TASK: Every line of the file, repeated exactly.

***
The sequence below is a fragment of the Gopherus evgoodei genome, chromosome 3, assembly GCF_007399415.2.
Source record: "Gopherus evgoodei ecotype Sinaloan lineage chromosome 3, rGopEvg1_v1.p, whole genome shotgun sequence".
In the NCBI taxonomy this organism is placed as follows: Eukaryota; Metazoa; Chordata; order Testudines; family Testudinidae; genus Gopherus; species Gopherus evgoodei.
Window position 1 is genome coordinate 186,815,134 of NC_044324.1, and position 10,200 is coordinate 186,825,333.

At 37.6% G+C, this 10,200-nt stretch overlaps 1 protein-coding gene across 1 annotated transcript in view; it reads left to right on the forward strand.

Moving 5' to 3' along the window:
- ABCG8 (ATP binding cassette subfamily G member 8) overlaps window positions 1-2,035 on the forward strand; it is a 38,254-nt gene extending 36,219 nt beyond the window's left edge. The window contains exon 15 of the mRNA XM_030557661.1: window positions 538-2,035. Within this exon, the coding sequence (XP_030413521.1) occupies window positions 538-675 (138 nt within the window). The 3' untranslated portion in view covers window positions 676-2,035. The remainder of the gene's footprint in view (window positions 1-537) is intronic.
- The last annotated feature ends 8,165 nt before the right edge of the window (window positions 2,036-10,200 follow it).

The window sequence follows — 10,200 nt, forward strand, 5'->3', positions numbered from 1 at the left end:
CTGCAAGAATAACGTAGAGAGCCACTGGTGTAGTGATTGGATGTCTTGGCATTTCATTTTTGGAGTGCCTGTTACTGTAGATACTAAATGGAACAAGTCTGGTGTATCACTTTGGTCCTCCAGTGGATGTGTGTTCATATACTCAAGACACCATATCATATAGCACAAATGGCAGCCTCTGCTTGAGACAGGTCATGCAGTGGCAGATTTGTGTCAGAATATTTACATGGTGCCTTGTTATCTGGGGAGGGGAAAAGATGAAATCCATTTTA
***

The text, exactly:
The sequence below is a fragment of the Gopherus evgoodei genome, chromosome 3, assembly GCF_007399415.2.
Source record: "Gopherus evgoodei ecotype Sinaloan lineage chromosome 3, rGopEvg1_v1.p, whole genome shotgun sequence".
In the NCBI taxonomy this organism is placed as follows: Eukaryota; Metazoa; Chordata; order Testudines; family Testudinidae; genus Gopherus; species Gopherus evgoodei.
Window position 1 is genome coordinate 186,815,134 of NC_044324.1, and position 10,200 is coordinate 186,825,333.

At 37.6% G+C, this 10,200-nt stretch overlaps 1 protein-coding gene across 1 annotated transcript in view; it reads left to right on the forward strand.

Moving 5' to 3' along the window:
- ABCG8 (ATP binding cassette subfamily G member 8) overlaps window positions 1-2,035 on the forward strand; it is a 38,254-nt gene extending 36,219 nt beyond the window's left edge. The window contains exon 15 of the mRNA XM_030557661.1: window positions 538-2,035. Within this exon, the coding sequence (XP_030413521.1) occupies window positions 538-675 (138 nt within the window). The 3' untranslated portion in view covers window positions 676-2,035. The remainder of the gene's footprint in view (window positions 1-537) is intronic.
- The last annotated feature ends 8,165 nt before the right edge of the window (window positions 2,036-10,200 follow it).

The window sequence follows — 10,200 nt, forward strand, 5'->3', positions numbered from 1 at the left end:
CTGCAAGAATAACGTAGAGAGCCACTGGTGTAGTGATTGGATGTCTTGGCATTTCATTTTTGGAGTGCCTGTTACTGTAGATACTAAATGGAACAAGTCTGGTGTATCACTTTGGTCCTCCAGTGGATGTGTGTTCATATACTCAAGACACCATATCATATAGCACAAATGGCAGCCTCTGCTTGAGACAGGTCATGCAGTGGCAGATTTGTGTCAGAATATTTACATGGTGCCTTGTTATCTGGGGAGGGGAAAAGATGAAATCCATTTTA